Thursday, January 29, 2015

Shaker nightstand pt. 2

As luck would have it, an appropriate piece of lumber for the top and drawer front appeared in a dumpster for discarded furniture soon after starting the legs. This appears to be part of some sort of Ikea bed or sofa; where the rest of the piece went I cannot say. Under the orange-gold finish appears to be some solid beech.

I reckon there's enough material there for a top and a drawer front! And that leg looks like it could be used for the body of a small handplane...

The hardware installed on the piece meant that there were some unwanted holes on the backside that would have to be avoided. This piece of figured grain right in the middle of the piece would make an interesting drawer front, but would make chopping up the board challenging.

A bit of planing to reveal the wood beneath, and a few rough cuts later, this should work well.

Wednesday, January 28, 2015

Shaker nightstand pt. 1

With a few workshop-related projects under my belt, I was ready for the challenge of a small furniture project to test my skills and the limitations of my workspace. Thinking over my options, I decided upon a small table with mortise and tenon joinery, and a drawer with half-blind dovetails, both of which were relatively new to me but which I felt confident trying. Maybe some tapered legs, I thought... why this is sounding something like a Shaker end table. A little Googling revealed that I was far from the first to come upon this form as a good project for a starting woodworker. Hundreds of inspiration-pictures are available out there, as well as instruction pamphlets and DVDs to buy.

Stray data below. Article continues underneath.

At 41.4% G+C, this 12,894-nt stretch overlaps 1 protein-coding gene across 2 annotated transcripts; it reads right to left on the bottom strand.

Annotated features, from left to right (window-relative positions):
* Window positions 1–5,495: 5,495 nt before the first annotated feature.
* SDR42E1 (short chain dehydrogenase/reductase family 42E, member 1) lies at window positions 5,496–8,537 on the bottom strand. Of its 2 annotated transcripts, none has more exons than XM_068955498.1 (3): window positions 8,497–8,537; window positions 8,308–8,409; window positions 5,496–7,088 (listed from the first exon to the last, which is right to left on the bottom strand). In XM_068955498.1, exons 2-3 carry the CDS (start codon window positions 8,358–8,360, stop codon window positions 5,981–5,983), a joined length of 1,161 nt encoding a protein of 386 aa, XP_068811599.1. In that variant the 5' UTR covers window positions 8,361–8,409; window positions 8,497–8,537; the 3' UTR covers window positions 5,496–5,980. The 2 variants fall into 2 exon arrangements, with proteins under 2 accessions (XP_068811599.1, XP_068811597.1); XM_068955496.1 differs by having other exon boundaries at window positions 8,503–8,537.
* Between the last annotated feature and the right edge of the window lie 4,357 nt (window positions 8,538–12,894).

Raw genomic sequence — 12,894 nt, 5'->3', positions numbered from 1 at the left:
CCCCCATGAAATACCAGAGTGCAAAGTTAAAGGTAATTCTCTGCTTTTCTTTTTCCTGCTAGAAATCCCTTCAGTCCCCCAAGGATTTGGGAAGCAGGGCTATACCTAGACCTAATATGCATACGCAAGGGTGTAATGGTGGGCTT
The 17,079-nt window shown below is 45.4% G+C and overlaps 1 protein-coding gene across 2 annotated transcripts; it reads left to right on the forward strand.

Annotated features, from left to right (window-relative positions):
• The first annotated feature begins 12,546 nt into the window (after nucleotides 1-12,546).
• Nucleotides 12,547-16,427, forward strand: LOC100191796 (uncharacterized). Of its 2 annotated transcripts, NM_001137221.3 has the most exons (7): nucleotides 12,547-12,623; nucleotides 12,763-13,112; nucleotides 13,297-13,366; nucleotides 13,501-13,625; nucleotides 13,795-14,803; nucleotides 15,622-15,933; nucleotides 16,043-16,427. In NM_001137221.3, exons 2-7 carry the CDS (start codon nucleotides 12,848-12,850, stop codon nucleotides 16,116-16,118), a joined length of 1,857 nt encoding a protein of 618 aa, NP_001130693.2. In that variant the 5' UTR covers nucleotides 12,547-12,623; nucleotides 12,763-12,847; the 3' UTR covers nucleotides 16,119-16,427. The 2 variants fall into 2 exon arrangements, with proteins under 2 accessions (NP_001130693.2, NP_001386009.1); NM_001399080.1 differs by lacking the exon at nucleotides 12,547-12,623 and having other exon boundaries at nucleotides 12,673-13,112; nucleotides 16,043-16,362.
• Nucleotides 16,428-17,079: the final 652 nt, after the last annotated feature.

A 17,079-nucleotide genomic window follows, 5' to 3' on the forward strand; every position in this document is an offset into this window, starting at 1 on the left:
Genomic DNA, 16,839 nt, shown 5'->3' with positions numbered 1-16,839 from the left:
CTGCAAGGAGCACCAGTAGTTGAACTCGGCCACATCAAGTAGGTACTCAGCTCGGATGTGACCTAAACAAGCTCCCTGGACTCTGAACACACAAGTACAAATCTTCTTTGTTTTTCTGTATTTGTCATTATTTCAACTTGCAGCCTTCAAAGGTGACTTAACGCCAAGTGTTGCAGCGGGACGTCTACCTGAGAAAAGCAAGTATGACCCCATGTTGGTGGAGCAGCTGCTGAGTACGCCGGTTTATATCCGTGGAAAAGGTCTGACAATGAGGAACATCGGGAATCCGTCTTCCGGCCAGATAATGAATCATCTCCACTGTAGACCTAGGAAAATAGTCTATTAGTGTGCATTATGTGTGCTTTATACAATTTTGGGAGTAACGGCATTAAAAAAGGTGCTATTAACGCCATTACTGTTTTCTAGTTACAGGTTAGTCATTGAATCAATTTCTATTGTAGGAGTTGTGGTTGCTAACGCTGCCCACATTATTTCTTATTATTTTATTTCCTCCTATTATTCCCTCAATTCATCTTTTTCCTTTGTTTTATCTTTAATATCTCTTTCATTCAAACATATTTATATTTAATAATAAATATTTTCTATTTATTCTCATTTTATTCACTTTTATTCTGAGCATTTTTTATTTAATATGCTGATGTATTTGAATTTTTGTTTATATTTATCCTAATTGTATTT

A walk with the dog provided a very straight-grained 2x6 off-cut from a construction site's scrap pile. It was about 110 cm long, and would provide four very nice rift cut legs, or three rift cut and one flat cut leg and some resawn boards for the apron. My thrifty side prevailed, and I decided upon the latter, and got out a file to reshape the teeth of a flea-market Sandvik cross cut saw into a rip saw.

Sometimes I do have to step out of the closet. Here's the board with some layout lines resting on my sawbench. The sawbench, based upon one I saw last summer, and the toolchest, built in a class in England, normally reside together in the bedroom.

Resawing, and all the planing dimensioning of these boards, was done back in the closet workshop.

With four serviceable legs and pieces for the apron, I began keeping my eyes peeled for an appropriate top. Some sort of hardwood with nice grain would be ideal, but I was determined to use only salvaged lumber for this build, so it would have to be something that someone else had discarded...

Tuesday, January 27, 2015

Inard CAD for Android

For the last few years I've been using the excellent Inard CAD program for Android on my phone and tablet. The app's ingenious and intuitive input system allows one to quickly create drawings of projects or spaces and share them either as printable pdf files or in formats that can be opened and modified in desktop CAD programs such as AutoCAD.

Here's an example, of a little nightstand project I have mocked up and will document in coming blog entries.

Sunday, January 25, 2015

Makers? Or people who make things?